The main thing that sets Eminem apart from virtually all other rappers is the conflicted nature of his character.
Where most wallow in wearyingly cliched boasts of luxury and power, Eminem remains wracked by doubts – about his status, his behaviour, his relationships, his emotions, his mental health. It’s this constant self-laceration that accounts for the manic mood-swings of his albums, the sudden shifts between fury, tragedy and comedy, and which enables him to navigate those changes so nimbly.
And rarely has that doubt been more clearly analogised than in the reflective single “Walk On Water”, where any messianic notions are tempered by the sound of ice cracking beneath his steps. “Kids look to me as a god, this is retarded,” he muses, fully aware of his shortcomings, and tormented by visions of his decline.
But not for long. This album is called Revival, after all, and the next track, “Believe”, finds Eminem’s faith in his talent creeping back in. The ticking beat and sinister, John Carpenter-esque piano figure are harbingers of resurgent menace, while the hazy, treated chorus hook sounds like medication flooding his spirit with the confidence that carries the rest of the album.
There are plenty of typical Eminem tropes scattered throughout Revival: he picks constantly at the scabs of marital failure, though in pieces such as “Bad Husband” and “Tragic Ending” he’s worked towards a position of forgiveness and shared responsibility, accepting that infatuation and incompatibility is an explosive combination, and that he and his ex are “not bad people, just bad together” – a surprisingly mature conclusion for such an emotionally raw artist.
Likewise, while he can’t resist a good old murder fantasy, there’s none of the relish with which they used to be recounted: in “Framed”, it’s more like a bad dream, as Eminem frantically tries to evade capture for a crime he can’t even remember committing.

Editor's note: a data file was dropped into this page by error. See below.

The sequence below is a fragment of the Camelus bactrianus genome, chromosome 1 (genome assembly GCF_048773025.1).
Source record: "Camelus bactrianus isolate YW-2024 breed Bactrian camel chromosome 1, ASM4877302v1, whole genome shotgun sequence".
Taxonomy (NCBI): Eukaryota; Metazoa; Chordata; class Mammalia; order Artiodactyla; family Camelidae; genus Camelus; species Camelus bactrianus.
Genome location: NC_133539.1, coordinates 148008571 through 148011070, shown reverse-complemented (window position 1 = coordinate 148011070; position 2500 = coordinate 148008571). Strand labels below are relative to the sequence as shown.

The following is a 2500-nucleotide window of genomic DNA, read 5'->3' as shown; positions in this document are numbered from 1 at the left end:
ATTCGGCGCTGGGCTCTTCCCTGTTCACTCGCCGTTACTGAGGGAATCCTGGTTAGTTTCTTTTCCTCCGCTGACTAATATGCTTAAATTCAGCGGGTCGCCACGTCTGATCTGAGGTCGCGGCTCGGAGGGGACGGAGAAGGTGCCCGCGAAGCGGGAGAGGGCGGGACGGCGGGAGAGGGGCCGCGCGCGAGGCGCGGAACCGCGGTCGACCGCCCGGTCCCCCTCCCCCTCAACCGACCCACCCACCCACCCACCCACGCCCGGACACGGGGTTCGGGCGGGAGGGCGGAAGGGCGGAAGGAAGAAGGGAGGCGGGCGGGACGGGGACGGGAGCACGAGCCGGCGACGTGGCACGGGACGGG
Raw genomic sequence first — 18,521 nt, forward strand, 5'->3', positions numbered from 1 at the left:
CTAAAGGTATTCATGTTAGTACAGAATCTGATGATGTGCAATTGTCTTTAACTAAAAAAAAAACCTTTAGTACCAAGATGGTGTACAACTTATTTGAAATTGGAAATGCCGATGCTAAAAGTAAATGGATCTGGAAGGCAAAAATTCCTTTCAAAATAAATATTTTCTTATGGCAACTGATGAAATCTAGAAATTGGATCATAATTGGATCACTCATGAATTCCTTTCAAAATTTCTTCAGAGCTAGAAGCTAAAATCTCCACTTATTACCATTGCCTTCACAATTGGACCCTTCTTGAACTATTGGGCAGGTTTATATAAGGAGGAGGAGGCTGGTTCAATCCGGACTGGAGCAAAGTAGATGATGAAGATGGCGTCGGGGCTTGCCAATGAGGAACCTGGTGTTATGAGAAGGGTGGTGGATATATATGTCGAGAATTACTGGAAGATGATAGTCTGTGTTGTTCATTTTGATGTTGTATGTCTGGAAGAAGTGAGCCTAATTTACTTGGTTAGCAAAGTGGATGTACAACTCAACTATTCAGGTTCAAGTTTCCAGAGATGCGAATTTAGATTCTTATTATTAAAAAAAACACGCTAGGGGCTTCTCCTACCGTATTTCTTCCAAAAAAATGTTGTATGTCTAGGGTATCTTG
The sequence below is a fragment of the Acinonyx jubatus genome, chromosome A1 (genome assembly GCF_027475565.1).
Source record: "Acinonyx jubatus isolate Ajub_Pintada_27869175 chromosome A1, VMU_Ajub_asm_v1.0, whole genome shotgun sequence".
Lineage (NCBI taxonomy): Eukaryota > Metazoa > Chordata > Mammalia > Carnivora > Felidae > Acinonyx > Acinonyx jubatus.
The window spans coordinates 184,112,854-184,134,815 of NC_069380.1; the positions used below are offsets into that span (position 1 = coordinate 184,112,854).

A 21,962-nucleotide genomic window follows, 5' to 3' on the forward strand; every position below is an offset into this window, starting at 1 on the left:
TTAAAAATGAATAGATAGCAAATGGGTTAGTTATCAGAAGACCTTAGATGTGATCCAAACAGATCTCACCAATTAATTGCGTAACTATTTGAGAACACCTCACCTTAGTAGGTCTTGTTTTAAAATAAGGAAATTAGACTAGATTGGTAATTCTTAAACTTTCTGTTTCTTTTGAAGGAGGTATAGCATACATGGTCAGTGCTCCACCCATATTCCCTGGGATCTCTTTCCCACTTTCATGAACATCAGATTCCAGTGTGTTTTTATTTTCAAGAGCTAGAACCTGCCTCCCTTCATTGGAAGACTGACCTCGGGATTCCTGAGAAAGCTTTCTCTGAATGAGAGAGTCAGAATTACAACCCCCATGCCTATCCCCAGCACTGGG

Elsewhere, the political anger that bubbled over into the recent trending online freestyle attack on Donald Trump finds more considered outlets. In “Like Home”, Alicia Keys’ anthemic abilities are harnessed for a rousing call to reclaim the real America from a roundly castigated usurper; while a hard-rock riff (sampled from Cheech & Chong!) soundtracks “Untouchable”, a Black Lives Matter blast condemning the contrasting treatment of black boys and white boys – especially white cops. “It’s like we’re stuck in a time-warp,” he admits shamefully, noting the widespread reversion to pre-Civil Rights attitudes.
Appropriately enough, his musical style on also harks back to an earlier era, with old-school samples of hip-hop pioneers such as EPMD, Schoolly D and Young MC offering touchstones from Eminem’s youth, while Rick Rubin’s presence amongst the production team provides a direct link to Def Jam days.
But ultimately, it’s all about Eminem himself, and nowhere more dynamically than in the berserk self-assessment “Offended”, where he asserts, amongst other things, that if the time he spent writing were taken into account, he’d be a minimum-wage slave – a faintly ludicrous claim, but immediately backed up by a bravura extended burst of rapid-rap babble that both explains and exemplifies his skills, and leaves one wondering not just how long it took to write, but how on earth he manages to pronounce such a polysyllabic torrent so perfectly.
Revival concludes with a skilfully designed two-track finale which confirms Eminem’s conflicted nature. In “Castle”, a letter to his daughter ends with the sound of him slumping, suicidally, to the floor, before awakening in “Arose” to experience his final moments in hospital, tortured by regrets and mea culpas as the nurses remove tubes and wires from his lifeless body.
It’s an emotionally nuanced, moving performance which leaves him – and us – in a very dark place, until (spoiler alert!) he coughs and splutters back into a reprise of “Castle”, chastened and changed in a way that few other rappers could convey.